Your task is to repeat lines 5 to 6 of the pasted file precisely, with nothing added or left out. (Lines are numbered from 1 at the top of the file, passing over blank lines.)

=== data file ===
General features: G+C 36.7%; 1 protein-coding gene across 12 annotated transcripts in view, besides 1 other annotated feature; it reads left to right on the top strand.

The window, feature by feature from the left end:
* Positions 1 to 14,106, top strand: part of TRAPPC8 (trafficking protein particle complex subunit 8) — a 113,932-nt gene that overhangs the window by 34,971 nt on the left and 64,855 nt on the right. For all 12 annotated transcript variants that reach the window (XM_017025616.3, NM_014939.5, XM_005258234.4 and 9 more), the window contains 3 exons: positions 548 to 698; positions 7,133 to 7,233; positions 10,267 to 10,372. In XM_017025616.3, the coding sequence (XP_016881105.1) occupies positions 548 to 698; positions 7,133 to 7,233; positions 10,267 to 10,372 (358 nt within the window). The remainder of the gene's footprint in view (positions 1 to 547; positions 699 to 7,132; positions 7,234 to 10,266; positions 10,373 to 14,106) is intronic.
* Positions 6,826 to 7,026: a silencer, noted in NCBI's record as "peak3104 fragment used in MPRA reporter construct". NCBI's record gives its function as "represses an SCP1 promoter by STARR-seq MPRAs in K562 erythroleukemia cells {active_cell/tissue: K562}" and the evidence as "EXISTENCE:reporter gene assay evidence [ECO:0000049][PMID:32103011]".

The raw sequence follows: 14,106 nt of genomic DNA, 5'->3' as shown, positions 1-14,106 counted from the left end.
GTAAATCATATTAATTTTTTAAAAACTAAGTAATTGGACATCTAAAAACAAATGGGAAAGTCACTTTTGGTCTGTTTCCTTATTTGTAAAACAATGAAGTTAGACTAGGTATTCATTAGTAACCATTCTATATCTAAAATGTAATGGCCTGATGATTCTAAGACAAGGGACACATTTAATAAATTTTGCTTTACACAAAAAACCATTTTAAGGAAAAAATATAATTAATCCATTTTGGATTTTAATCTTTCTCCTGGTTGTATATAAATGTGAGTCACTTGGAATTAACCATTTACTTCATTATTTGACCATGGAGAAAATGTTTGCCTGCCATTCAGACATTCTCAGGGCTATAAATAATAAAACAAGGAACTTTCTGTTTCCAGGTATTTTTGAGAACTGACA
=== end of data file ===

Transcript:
The raw sequence follows: 14,106 nt of genomic DNA, 5'->3' as shown, positions 1-14,106 counted from the left end.
GTAAATCATATTAATTTTTTAAAAACTAAGTAATTGGACATCTAAAAACAAATGGGAAAGTCACTTTTGGTCTGTTTCCTTATTTGTAAAACAATGAAGTTAGACTAGGTATTCATTAGTAACCATTCTATATCTAAAATGTAATGGCCTGATGATTCTAAGACAAGGGACACATTTAATAAATTTTGCTTTACACAAAAAACCATTTTAAGGAAAAAATATAATTAATCCATTTTGGATTTTAATCTTTCTCCTGGTTGTATATAAATGTGAGTCACTTGGAATTAACCATTTACTTCATTATTTGACCATGGAGAAAATGTTTGCCTGCCATTCAGACATTCTCAGGGCTATAAATAATAAAACAAGGAACTTTCTGTTTCCAGGTATTTTTGAGAACTGACA